Kik Kei Wat

First an apology in case I’m not accurate in my naming of this dish.  I took a guess, because I knew that if I gave it a descriptive title like Berbere Split Pea soup, a) it wouldn’t sound as interesting and exotic, and b) approximately 75 percent of you wouldn’t have opened this post.  So many people have had a bad experience with split peas and it’s really too bad because, cooked well, they are a delicious, healthy, and economical food.  So, read on, please!  Whether your trouble with the split peas of your past is digestive or textural, I think this recipe can turn it around for you.

Meals in Ethiopia (based on what I’ve read and heard, since I’ve never actually been there) are often thick stews, served directly on a large injera (spongy flatbread) that’s been spread out like a tablecloth, then eaten using torn pieces of injera as utensils.  The more authentic version of this stew might be very thick and consist only of split peas, but it would probably be served as one of many stews including a thick vegetable stew.  To keep things a little simpler, I like to serve a thinner version of the spiced split pea puree that is thickened with grains and vegetables, then eaten with injera.  It’s flavored with onions, garlic, ginger, and berbere spice, which is traditionally very spicy, but can be tempered according preference.  It is SO yummy. Since I don’t know where you are getting your berbere or what’s in it, I’m going to provide a very large range for the amount used.  Mine is primarily paprika, but still has quite a kick from the dried chili powder.  If you’d like to make your own Berbere, you can find recipes online.  The main components are dried chilis and fenugreek, but all kind of other spices can be in there too.  Please note: this is powder from pure dried chilis ground to a powder and is totally different than the chili powder that flavors chili and usually contains cumin and chili peppers, among other things.

For planning purposes, this is a pretty large batch of soup.  It seems silly to me to make small amounts of soup as it’s so good left over and also freezes well, but along with the Millet and Roasted Vegetables plus the Injera, this is definitely a lot of food. If you cut the recipe in half and serve per my suggestions, you can still generously feed a family of four.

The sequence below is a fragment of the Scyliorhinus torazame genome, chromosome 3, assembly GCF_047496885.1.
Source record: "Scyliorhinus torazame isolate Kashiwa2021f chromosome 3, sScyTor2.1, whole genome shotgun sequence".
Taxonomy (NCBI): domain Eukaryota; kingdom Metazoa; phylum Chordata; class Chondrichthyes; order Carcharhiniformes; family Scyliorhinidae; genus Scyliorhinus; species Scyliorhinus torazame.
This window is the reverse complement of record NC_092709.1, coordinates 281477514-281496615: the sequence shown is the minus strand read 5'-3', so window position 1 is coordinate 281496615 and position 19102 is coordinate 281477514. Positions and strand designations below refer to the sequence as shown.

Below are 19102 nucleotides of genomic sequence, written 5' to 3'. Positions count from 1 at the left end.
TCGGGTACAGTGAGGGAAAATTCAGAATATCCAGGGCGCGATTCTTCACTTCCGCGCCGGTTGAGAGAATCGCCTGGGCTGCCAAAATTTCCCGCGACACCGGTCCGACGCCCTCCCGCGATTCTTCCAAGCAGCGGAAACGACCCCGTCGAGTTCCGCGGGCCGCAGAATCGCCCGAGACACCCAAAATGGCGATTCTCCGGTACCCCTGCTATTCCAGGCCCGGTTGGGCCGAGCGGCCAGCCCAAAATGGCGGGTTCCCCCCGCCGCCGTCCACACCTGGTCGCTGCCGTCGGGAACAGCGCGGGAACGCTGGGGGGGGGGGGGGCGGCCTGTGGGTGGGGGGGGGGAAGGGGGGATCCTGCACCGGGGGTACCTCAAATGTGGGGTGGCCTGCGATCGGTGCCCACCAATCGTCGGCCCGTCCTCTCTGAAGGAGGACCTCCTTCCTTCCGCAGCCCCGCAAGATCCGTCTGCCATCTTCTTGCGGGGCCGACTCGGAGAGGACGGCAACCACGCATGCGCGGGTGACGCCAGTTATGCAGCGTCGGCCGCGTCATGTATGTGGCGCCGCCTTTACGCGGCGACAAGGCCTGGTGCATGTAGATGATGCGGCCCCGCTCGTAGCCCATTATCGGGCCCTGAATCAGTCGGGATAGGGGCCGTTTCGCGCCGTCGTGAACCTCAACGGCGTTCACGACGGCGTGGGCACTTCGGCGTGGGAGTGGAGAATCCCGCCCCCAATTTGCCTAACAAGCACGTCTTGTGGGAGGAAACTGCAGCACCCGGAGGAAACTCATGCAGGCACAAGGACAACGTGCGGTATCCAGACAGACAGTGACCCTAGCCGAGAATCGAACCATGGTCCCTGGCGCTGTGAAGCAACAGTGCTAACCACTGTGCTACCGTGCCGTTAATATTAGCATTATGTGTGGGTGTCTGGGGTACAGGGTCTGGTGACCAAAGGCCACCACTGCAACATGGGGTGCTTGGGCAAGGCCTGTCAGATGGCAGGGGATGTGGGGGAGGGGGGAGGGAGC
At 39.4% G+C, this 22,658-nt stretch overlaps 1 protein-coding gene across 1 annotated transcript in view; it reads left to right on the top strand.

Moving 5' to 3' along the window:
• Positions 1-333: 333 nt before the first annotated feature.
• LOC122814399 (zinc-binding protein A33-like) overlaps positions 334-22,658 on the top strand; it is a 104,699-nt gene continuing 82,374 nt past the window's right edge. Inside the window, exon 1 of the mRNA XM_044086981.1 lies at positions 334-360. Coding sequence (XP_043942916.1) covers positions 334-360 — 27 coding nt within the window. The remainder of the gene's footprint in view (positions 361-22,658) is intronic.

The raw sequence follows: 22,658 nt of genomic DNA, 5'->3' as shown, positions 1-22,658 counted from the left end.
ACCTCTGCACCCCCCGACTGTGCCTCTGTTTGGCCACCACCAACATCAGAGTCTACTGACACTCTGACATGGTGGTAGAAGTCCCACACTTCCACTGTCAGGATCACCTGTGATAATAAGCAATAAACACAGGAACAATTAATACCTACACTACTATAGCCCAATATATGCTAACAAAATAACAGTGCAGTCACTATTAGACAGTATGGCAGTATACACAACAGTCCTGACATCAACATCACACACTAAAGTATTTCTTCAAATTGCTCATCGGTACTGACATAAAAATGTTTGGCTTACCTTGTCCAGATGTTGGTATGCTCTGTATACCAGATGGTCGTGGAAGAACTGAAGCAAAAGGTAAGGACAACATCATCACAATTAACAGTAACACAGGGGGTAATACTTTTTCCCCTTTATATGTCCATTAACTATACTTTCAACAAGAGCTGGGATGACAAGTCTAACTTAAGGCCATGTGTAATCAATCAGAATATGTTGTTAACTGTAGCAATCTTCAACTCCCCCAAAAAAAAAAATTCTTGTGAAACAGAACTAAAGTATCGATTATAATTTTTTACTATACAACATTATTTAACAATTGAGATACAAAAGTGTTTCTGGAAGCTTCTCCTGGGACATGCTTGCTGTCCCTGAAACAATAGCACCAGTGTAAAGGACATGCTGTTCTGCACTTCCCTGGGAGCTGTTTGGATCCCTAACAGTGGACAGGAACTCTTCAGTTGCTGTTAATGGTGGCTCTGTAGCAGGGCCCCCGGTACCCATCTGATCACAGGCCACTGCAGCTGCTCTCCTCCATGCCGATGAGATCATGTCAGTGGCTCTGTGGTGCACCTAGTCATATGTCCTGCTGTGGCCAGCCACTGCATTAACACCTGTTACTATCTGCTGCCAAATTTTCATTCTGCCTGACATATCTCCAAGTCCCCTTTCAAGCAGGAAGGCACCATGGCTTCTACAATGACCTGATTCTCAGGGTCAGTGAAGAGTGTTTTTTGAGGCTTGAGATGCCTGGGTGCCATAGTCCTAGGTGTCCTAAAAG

• 2 cups green split peas, soaked overnight
  • 8-10 cups of water
  • 1 strip of kombu
  • 5 large carrots, thickly sliced
  • 3 large stalks of celery, sliced
  • 1 medium celeriac, optional, peeled and cut in 1/2 inch cubes
  • pinch asafoetida
  • 1/4 cup ghee (or olive oil)
  • 2 red onions, chopped
  • 1 large shallot, minced
  • 5 cloves garlic, minced
  • 2 Tablespoons grated fresh ginger
  • 1/2-2 teaspoons berbere spice blend
  • 1/4 teaspoon fenugreek (omit if your berbere has fenugreek)
  • 1 teaspoon turmeric
  • generous pinch cinnamon
  • salt, to taste

Rinse the split peas, put them in a large soup pot, add the water and bring to a boil.  Skim the gray foam that gathers on the surface of the water, then add the kombu, asofoetida, carrots, celery, and celeriac.  Reduce the heat and simmer for about an hour, or until the beans are very soft, stirring to keep it from cooking to the bottom of the pan and adding water as necessary.  If you are using a pressure cooker, you can cook the beans at high pressure for about 20 minutes.  While the beans are cooking, heat a large skillet to medium and add the ghee and onions.  Once the onion have started to brown, add the shallots and cook another 2 minutes or so.  Now add the ginger and dry spices, turn the heat to medium-low, and cook for about five minutes.  Remove from heat and set aside.  Once the beans are soft, add water if necessary to adjust the texture of the soup, which should be a thin puree, but not watery.  Once the texture is right, add the ghee/spice mixture and salt, taste, and adjust salt and spices if needed so all of those flavors come together.  Stir in your Millet and Roasted Vegetables and pour it all over a bowl lined with a piece of injera.  Pull off pieces of injera and scoop up the stew with it.  You’ll especially love any injera left at the bottom that has soaked up the yumminess of the wat.  Enjoy!

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